Reference is now made to the Mobile Location routine (block 40) shown in
A more detailed, but still non-limiting example embodiment is shown in flowchart form as a “Cell Coordinate” routine (block 50). The geographical coordinates of multiple cells in the mobile radio's active set are determined (block 52). The lowest horizontal coordinates of those cells (e.g., latitudes) in the active set are analyzed, and from that group, the horizontal coordinate with the highest value is selected (block 54). The highest ones of the horizontal coordinates of the active set cells are analyzed, and from that group, the horizontal coordinate with the lowest value is selected (block 56). Similarly, the lowest vertical coordinates of the cells in the active set (e.g., longitudes) are analyzed, and the one with the highest value is selected (block 58). The highest vertical coordinates of the active set cells are analyzed, and the lowest one of that group is selected (block 60). The mobile location is formulated using the selected coordinates from blocks 52–60 (block 62).
Thus, the preferred, non-limiting, example algorithm may be summarized as follows:
Two examples are now illustrated in
As shown in the inequalities below the graph in
As shown in the inequalities below the graph in
While the present invention has been described with respect to particular example embodiments, those skilled in the art will recognize that the present invention is not limited to those specific embodiments described and illustrated herein. Different formats, embodiments, adaptations besides those shown and described, as well as many modifications, variations and equivalent arrangements may also be used to implement the invention. Again, the term “cell” in the context of the present invention is understood broadly to cover any geographical area in a cellular communications system whose boundaries are known. Accordingly, it is intended that the invention be limited only by the scope of the claims appended hereto.
|Cited Patent||Filing date||Publication date||Applicant||Title|
|US5058200||Jun 4, 1990||Oct 15, 1991||General Electric Company||Transmitter location searching system|
|US5570412 *||Sep 28, 1994||Oct 29, 1996||U.S. West Technologies, Inc.||System and method for updating a location databank|
|US5602903||Sep 28, 1994||Feb 11, 1997||Us West Technologies, Inc.||Positioning system and method|
|US5758288 *||Jan 31, 1997||May 26, 1998||Dunn; Michael Jeffrey||Signal time of arrival position determining method for calculating cellular telephone billing charges|
|US6011974 *||Sep 23, 1997||Jan 4, 2000||Telefonaktiebolaget L M Ericsson (Publ)||Method and system for determining position of a cellular mobile terminal|
|US6061561 *||Oct 11, 1996||May 9, 2000||Nokia Mobile Phones Limited||Cellular communication system providing cell transmitter location information|
|US6128481 *||Oct 22, 1997||Oct 3, 2000||Telefonaktiebolaget L M Ericsson (Publ)||System and method of routing emergency services calls in a radio telecommunications network|
|US6351642 *||Dec 22, 1998||Feb 26, 2002||Telefonaktiebolaget Lm Ericsson (Publ)||CDMA soft hand-off|
|US6671506 *||Nov 24, 1999||Dec 30, 2003||Samsung Electronics Co., Ltd.||Mobile communication system for home-zone service and method thereof|
|US6757545 *||Mar 1, 2001||Jun 29, 2004||Steven P. Nowak||Location information management system and method for mobile communications unit|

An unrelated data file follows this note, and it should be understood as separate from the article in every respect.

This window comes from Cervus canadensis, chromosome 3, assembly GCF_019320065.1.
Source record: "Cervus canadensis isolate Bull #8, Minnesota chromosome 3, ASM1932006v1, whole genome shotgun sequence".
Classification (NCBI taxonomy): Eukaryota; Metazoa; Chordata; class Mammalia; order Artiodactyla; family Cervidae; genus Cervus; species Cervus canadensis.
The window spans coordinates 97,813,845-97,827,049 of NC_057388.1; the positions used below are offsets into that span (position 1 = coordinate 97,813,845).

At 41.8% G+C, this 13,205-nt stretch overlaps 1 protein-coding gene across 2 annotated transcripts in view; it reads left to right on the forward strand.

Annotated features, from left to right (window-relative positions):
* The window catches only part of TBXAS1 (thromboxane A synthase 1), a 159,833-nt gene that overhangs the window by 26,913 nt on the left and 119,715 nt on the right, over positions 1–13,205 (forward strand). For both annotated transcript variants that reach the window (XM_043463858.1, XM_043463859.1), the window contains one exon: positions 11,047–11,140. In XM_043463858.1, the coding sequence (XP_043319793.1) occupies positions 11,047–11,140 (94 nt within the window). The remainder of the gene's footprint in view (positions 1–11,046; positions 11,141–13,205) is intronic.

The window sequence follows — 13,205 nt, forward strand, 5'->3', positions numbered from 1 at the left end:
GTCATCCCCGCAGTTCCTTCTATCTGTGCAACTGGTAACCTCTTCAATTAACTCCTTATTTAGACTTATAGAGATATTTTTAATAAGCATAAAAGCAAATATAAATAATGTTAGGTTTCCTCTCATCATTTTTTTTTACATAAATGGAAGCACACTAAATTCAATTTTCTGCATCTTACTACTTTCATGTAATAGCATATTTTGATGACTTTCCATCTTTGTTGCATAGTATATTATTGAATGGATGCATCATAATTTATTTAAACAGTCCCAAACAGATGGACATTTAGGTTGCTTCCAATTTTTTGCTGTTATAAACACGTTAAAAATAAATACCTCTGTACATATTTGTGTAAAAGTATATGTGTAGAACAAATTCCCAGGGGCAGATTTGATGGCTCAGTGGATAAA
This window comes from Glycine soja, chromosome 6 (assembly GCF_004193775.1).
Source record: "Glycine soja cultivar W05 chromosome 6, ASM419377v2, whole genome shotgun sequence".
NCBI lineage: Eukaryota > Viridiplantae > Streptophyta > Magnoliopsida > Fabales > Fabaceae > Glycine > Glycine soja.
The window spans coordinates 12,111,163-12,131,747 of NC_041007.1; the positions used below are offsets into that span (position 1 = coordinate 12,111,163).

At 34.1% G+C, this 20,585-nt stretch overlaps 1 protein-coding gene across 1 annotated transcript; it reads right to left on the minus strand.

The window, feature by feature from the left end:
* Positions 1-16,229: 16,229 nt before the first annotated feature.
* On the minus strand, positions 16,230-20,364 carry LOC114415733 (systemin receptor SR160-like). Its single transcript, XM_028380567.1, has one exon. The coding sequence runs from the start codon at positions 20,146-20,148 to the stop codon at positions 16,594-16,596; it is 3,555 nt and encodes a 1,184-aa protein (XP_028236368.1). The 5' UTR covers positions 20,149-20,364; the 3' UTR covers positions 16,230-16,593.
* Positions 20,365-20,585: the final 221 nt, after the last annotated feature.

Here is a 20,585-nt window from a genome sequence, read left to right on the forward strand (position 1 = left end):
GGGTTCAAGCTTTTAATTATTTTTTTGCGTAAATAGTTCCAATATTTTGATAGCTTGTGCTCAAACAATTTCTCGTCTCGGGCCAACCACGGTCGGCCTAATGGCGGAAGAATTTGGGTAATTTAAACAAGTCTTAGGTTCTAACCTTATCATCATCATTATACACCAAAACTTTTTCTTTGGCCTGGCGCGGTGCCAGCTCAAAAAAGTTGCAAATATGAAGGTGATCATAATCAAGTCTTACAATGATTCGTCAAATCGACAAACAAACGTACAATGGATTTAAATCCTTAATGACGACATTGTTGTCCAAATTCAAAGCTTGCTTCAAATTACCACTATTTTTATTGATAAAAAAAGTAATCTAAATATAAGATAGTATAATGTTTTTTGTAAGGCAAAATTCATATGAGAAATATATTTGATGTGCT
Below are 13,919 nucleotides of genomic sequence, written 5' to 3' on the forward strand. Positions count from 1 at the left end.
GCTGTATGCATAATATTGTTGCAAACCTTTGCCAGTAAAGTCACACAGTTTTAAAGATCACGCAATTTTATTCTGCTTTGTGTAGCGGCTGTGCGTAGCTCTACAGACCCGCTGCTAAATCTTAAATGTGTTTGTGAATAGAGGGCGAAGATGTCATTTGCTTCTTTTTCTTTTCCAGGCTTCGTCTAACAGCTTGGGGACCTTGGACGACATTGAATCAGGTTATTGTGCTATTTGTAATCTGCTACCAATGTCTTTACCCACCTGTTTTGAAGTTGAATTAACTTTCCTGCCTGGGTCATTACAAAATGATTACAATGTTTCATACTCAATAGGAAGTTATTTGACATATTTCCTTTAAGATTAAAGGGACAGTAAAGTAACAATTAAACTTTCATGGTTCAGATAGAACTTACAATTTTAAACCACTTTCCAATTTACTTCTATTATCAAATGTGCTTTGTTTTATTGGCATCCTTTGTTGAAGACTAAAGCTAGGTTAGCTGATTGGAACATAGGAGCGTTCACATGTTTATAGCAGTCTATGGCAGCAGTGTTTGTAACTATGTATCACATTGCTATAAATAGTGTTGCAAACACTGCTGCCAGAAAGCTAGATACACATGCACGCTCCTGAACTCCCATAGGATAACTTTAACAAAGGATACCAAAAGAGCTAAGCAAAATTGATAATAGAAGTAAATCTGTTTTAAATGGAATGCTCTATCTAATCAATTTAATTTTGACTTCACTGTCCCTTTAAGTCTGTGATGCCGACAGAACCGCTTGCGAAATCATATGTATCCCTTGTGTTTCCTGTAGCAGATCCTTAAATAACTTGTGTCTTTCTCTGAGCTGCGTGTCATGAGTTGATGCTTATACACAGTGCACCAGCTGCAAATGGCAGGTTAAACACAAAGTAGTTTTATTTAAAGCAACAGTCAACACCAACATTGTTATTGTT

|US20010036827 *||Mar 21, 2001||Nov 1, 2001||Telefonaktiebolaget L M Ericsson (Pub1)||Procedure for down loading cell information to mobiles in idle mode|
|US20020034947 *||Sep 17, 2001||Mar 21, 2002||Qualcomm, Inc.||Mobile communication system with position detection to facilitate hard handoff|
|US20050075114 *||Nov 22, 2004||Apr 7, 2005||Sycord Limited Partnership||Cellular telephone system that uses position of a mobile unit to make call management decisions|
|Citing Patent||Filing date||Publication date||Applicant||Title|
|US8385964||Feb 26, 2013||Xone, Inc.||Methods and apparatuses for geospatial-based sharing of information by multiple devices|
|US8538458||Mar 11, 2008||Sep 17, 2013||X One, Inc.||Location sharing and tracking using mobile phones or other wireless devices|
|US8712441||Apr 11, 2013||Apr 29, 2014||Xone, Inc.||Methods and systems for temporarily sharing position data between mobile-device users|
|US8750898||Jan 18, 2013||Jun 10, 2014||X One, Inc.||Methods and systems for annotating target locations|
|US8798593||May 7, 2013||Aug 5, 2014||X One, Inc.||Location sharing and tracking using mobile phones or other wireless devices|
|US8798645||Jan 30, 2013||Aug 5, 2014||X One, Inc.||Methods and systems for sharing position data and tracing paths between mobile-device users|
|US8798647||Oct 15, 2013||Aug 5, 2014||X One, Inc.||Tracking proximity of services provider to services consumer|
|US8818380||Nov 9, 2009||Aug 26, 2014||Israel Feldman||System and method for geographically locating a cellular phone|
|US8831635||Jul 21, 2011||Sep 9, 2014||X One, Inc.||Methods and apparatuses for transmission of an alert to multiple devices|
|US9031581||Nov 7, 2014||May 12, 2015||X One, Inc.||Apparatus and method for obtaining content on a cellular wireless device based on proximity to other wireless devices|
|US9167558||Jun 12, 2014||Oct 20, 2015||X One, Inc.||Methods and systems for sharing position data between subscribers involving multiple wireless providers|
|US9185522||Nov 7, 2014||Nov 10, 2015||X One, Inc.||Apparatus and method to transmit content to a cellular wireless device based on proximity to other wireless devices|
|US9253616||Mar 24, 2015||Feb 2, 2016||X One, Inc.||Apparatus and method for obtaining content on a cellular wireless device based on proximity|
|U.S. Classification||455/456.1, 455/456.5, 342/451, 455/524, 342/457, 455/525, 342/450, 455/404.2, 342/357.4|
|International Classification||H04W64/00, G01S19/03|
|Feb 4, 2002||AS||Assignment|
Owner name: TELEFONAKTIEBOLAGET LM ERICSSON (PUBL), SWEDEN
Free format text: ASSIGNMENT OF ASSIGNORS INTEREST;ASSIGNORS:OZTURK, OSMAN;TERPSTRA, RINKE;REEL/FRAME:012553/0434
Effective date: 20011129
|Oct 13, 2009||FPAY||Fee payment|
Year of fee payment: 4
|Oct 11, 2013||FPAY||Fee payment|
Year of fee payment: 8